Introduction to the Story about the Elder Nun Kisā Gotamī

Kisa Gotami
Elder Nun Kisā Gotamī’s Story
at Wat Pho, Bangkok

Kisā Gotamī’s story is another of the really memorable stories in this collection: having made the usual aspiration at the time of the Buddha Padumuttara, no further lives are recorded until she is born in her last life, to a poor family in Sāvatthī.

She gained a good marriage but was despised by the family until such time as she had a son, at which point she was treated with respect. Unfortunately this didn’t last, as the young lad died while still a child.

Gotamī, unable to face the fact that her child had died, which, besides the grief involved in losing a child, would also have the unwanted consequence of lowering her status again, wandered around asking for medicine for her dead child, which no one could supply.

One wise man thought to send her to the Buddha, who is a physician who could cure all ills, and she readily went along. The Buddha asked her to bring a mustard seed to him, but there is a catch, it must be from a household that never saw a death in the family.

Full of hope she went into town and started on her quest, but after a few houses she realised every house she went to has seen a death in the family, and that death is not for her son alone, but is a pervasive phenomena in life, and that this is a universal teaching.

She abandoned her child in the charnel ground and returned to the Buddha a wiser person than when she left, and he taught her with a verse, which saw her established in the first stage of Awakening. Later he taught her again, and that time she attained Liberation.

The reason why she attained her foremost position as one who wore rough robes, and it does not seem to be prefigured in the story. It is simply stated that that was what she was good at, and eventually she was placed foremost for it.

The counterpart to this nun amongst the monks was Mogharājā. He was one of Bāvarī’s sixteen students, who made an epic journey across India to meet and ask questions of the Buddha. His answers were enough for most of them to attain Liberation. 01

12. The Story about the Elder Nun Kisā Gotamī

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AN 1.5.12

Etad-aggaṁ bhikkhave mama sāvikānaṁ bhikkhunīnaṁ
lūkhacīvaradharānaṁ, yad-idaṁ Kisā Gotamī.

This is the foremost of my nun disciples, monastics, amongst those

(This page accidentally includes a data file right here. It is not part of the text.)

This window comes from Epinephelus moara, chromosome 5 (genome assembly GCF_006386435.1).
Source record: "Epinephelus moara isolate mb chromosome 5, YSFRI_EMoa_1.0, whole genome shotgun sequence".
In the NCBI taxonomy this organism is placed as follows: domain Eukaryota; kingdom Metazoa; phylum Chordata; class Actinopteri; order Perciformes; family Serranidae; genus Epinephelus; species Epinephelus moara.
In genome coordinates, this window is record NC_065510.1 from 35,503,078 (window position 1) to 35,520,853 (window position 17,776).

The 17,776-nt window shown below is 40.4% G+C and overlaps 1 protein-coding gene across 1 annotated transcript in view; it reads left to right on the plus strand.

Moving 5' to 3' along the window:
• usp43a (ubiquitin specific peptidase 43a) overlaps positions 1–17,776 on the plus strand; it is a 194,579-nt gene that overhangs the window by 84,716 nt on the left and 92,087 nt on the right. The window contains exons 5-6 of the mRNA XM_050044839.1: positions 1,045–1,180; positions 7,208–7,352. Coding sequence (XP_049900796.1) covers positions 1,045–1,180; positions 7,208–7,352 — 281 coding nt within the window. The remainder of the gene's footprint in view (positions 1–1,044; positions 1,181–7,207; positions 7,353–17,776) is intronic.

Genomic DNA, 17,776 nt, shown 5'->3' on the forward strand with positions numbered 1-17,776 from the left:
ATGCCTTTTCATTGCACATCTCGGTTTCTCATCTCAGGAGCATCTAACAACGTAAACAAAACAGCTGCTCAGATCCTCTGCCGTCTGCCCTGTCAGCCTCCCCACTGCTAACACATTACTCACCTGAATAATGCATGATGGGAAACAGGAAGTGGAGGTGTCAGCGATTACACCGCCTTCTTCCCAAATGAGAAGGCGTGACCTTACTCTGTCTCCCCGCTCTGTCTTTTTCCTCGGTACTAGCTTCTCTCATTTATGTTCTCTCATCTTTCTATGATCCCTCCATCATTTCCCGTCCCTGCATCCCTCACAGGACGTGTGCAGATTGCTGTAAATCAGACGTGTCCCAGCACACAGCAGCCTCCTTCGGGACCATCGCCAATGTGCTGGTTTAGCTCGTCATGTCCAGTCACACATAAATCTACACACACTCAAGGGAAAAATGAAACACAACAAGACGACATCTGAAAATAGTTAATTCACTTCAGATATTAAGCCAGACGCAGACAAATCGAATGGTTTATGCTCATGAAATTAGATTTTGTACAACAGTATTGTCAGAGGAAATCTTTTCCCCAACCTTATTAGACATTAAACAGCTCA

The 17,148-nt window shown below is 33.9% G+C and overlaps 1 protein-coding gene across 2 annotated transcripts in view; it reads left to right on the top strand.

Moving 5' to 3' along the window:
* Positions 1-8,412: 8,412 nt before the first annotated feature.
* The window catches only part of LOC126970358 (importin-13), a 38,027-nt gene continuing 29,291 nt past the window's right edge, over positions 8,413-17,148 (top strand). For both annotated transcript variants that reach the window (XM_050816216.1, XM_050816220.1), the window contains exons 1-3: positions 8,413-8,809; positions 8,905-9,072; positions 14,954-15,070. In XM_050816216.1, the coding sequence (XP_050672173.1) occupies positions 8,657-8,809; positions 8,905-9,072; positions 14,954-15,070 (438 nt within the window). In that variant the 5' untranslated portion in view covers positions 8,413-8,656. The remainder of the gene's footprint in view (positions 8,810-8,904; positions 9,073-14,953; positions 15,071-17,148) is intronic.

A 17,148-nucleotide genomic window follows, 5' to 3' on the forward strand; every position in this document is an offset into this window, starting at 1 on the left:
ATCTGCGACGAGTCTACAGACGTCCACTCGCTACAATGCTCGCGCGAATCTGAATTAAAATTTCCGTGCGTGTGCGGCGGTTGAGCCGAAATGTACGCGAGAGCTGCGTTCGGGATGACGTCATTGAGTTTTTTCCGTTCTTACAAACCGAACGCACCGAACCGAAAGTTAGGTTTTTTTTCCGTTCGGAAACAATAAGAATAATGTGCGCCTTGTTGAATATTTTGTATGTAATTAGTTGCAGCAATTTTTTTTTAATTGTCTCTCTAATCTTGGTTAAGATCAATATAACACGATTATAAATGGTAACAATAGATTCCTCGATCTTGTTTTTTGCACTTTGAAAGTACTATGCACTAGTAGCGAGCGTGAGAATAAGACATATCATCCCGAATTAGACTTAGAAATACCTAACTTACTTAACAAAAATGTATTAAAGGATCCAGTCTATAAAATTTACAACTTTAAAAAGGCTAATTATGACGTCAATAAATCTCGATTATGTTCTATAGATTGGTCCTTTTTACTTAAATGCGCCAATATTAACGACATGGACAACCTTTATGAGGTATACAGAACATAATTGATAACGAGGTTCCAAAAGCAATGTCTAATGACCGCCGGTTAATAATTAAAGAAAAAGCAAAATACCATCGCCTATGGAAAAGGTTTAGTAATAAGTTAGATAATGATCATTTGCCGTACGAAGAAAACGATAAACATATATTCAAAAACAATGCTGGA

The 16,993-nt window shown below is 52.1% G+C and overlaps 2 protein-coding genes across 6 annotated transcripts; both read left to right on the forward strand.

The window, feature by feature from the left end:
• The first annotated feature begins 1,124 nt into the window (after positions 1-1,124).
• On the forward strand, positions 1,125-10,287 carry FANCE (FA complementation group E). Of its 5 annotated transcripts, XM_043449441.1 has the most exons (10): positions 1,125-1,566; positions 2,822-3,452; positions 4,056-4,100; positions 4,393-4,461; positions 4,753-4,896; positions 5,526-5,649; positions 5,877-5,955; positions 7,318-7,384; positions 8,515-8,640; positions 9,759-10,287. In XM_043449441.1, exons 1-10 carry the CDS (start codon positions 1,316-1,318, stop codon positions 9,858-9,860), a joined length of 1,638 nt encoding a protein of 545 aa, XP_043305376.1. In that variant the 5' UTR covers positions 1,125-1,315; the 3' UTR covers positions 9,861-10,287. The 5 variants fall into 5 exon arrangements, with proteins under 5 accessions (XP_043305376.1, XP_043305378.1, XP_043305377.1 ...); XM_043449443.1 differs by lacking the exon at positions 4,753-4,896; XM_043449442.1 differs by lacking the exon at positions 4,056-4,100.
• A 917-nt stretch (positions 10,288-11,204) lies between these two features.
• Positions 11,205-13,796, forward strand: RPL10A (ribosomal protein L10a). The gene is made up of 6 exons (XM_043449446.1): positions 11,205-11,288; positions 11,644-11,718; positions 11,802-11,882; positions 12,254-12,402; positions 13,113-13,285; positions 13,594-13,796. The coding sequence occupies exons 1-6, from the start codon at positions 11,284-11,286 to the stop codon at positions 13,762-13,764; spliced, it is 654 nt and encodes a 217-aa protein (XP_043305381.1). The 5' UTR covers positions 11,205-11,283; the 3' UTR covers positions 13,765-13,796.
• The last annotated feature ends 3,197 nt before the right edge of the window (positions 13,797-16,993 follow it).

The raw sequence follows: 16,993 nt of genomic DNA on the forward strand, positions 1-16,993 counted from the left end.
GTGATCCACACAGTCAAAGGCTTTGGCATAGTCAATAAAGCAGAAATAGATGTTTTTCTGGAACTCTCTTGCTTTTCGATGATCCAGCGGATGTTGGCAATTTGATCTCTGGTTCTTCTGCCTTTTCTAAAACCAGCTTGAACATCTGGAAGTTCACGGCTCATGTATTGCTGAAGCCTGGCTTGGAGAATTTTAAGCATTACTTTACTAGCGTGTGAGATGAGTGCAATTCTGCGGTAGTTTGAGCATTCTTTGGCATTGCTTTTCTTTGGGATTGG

who wear robes made of rough materials, that is to say, Kisā Gotamī.

AA 1.5.12
The Commentarial Story:

In the twelfth story, “Amongst those who wear robes made of rough materials,” it shows why Kisā Gotamī, amongst those who wore robes brought from the cemetery that are rough in three ways, The Ṭīkā describes these as being: vatthalūkhasuttalūkharajanalūkhasaṅkhāta, reckoned as rough in cloth, rough in thread, and rough in dye.02 was said to be foremost.

‘Gotamī’ was her name, but as she was somewhat thin by nature she was called ‘Kisā It means: thin, skinny. 03 Gotamī’.

Her Aspiration

At the time of the Buddha Padumuttara, she was reborn in a good family home in Haṁsavatī. Later, while listening to the Teacher teach the Dhamma, seeing the Teacher place a certain nun as being foremost amongst those who wore robes made of rough materials, she did a great deed and aspired for that position herself.

Her Last Life

After being reborn amongst gods and humans only for one hundred thousand aeons, when this Gotama Buddha arose, she was reborn in a poor family in Sāvatthī, and when she reached maturity she went to a good family.

There they abused her as a daughter of a poor family.

Later, she gave birth to a son, and then she was treated with respect.

But when the boy had reached playing age, running here and running there, he died, and grief arose in her.

She thought: ‘In this home, where gains and respect have been cut off, and since the time of the birth of my son, I have gained respect, they will endeavour to cast away my son.’